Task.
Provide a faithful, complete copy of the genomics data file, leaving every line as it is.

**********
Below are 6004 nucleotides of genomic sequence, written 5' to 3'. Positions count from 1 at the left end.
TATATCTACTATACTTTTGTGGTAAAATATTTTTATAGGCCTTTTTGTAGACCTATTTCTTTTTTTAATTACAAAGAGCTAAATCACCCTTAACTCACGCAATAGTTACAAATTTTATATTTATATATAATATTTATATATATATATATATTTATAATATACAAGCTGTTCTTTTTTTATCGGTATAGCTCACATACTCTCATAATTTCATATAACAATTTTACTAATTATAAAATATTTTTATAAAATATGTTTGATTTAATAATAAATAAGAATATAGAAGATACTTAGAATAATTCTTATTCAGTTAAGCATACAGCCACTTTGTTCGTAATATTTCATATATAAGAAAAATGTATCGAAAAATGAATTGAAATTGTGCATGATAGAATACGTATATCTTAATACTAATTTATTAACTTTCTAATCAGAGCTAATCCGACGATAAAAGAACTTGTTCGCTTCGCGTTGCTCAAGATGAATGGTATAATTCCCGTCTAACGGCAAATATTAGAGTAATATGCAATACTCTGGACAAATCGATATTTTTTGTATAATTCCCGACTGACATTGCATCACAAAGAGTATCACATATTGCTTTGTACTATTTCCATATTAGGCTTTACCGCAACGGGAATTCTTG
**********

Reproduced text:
Below are 6004 nucleotides of genomic sequence, written 5' to 3'. Positions count from 1 at the left end.
TATATCTACTATACTTTTGTGGTAAAATATTTTTATAGGCCTTTTTGTAGACCTATTTCTTTTTTTAATTACAAAGAGCTAAATCACCCTTAACTCACGCAATAGTTACAAATTTTATATTTATATATAATATTTATATATATATATATATTTATAATATACAAGCTGTTCTTTTTTTATCGGTATAGCTCACATACTCTCATAATTTCATATAACAATTTTACTAATTATAAAATATTTTTATAAAATATGTTTGATTTAATAATAAATAAGAATATAGAAGATACTTAGAATAATTCTTATTCAGTTAAGCATACAGCCACTTTGTTCGTAATATTTCATATATAAGAAAAATGTATCGAAAAATGAATTGAAATTGTGCATGATAGAATACGTATATCTTAATACTAATTTATTAACTTTCTAATCAGAGCTAATCCGACGATAAAAGAACTTGTTCGCTTCGCGTTGCTCAAGATGAATGGTATAATTCCCGTCTAACGGCAAATATTAGAGTAATATGCAATACTCTGGACAAATCGATATTTTTTGTATAATTCCCGACTGACATTGCATCACAAAGAGTATCACATATTGCTTTGTACTATTTCCATATTAGGCTTTACCGCAACGGGAATTCTTG